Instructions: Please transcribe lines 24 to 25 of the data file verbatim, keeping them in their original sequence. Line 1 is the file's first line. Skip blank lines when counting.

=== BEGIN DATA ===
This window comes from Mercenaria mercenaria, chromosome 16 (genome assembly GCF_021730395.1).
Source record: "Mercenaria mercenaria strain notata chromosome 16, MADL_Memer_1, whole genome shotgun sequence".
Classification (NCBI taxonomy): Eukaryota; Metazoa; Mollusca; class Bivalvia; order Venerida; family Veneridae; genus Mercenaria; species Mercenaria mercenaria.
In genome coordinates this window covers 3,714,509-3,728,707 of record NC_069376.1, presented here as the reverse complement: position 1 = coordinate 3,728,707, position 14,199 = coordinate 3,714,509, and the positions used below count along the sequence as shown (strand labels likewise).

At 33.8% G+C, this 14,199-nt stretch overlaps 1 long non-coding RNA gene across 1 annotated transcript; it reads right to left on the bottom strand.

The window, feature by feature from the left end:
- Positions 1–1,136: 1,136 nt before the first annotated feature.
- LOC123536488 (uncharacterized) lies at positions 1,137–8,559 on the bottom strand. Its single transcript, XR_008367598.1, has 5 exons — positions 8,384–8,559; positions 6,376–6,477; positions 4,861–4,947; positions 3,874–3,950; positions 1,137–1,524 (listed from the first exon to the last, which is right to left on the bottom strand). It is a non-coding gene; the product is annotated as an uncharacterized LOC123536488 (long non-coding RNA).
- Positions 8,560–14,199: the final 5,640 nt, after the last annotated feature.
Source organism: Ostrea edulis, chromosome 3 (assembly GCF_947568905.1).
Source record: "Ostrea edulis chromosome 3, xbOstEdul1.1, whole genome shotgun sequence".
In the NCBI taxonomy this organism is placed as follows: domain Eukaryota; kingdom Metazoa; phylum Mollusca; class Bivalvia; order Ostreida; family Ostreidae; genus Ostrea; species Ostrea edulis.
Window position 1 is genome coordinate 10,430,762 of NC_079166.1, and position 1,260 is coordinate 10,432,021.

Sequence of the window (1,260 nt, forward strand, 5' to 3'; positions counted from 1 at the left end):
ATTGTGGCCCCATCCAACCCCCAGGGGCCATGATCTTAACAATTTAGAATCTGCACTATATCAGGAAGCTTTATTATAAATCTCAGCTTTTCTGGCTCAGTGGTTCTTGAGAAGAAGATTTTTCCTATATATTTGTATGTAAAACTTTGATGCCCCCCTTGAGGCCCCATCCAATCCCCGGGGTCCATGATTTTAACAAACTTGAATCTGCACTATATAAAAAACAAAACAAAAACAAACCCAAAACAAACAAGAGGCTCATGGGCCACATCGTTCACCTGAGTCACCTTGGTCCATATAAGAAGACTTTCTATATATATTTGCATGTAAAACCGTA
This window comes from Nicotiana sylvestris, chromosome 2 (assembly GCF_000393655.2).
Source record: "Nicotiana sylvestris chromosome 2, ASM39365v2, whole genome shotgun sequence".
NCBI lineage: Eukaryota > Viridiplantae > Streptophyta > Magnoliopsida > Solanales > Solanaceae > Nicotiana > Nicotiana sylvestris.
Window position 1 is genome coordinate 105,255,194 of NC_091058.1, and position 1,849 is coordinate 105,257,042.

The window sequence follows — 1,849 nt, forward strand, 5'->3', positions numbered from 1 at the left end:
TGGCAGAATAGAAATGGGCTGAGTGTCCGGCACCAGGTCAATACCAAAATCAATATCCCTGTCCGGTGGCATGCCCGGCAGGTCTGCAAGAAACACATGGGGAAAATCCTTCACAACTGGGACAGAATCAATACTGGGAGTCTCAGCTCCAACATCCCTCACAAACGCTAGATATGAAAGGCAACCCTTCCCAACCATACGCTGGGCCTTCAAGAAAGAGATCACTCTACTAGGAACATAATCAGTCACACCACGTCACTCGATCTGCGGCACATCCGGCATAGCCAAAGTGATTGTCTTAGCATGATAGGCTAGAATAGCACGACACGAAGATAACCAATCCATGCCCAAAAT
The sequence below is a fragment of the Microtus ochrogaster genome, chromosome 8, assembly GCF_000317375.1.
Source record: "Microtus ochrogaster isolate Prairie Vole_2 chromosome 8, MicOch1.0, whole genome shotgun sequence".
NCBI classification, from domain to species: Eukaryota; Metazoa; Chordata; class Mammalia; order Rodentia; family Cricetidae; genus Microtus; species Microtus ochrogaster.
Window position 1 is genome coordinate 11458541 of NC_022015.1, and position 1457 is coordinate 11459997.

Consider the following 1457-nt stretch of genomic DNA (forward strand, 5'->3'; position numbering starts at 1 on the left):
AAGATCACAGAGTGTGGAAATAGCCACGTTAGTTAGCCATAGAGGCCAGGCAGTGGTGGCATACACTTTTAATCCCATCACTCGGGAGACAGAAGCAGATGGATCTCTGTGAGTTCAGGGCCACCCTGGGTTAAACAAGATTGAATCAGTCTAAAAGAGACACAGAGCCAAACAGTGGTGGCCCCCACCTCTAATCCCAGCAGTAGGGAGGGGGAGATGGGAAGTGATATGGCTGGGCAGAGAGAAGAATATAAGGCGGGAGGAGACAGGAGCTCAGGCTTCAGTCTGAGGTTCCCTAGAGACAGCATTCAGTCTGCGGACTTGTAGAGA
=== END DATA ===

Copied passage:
NCBI classification, from domain to species: Eukaryota; Metazoa; Chordata; class Mammalia; order Rodentia; family Cricetidae; genus Microtus; species Microtus ochrogaster.
Window position 1 is genome coordinate 11458541 of NC_022015.1, and position 1457 is coordinate 11459997.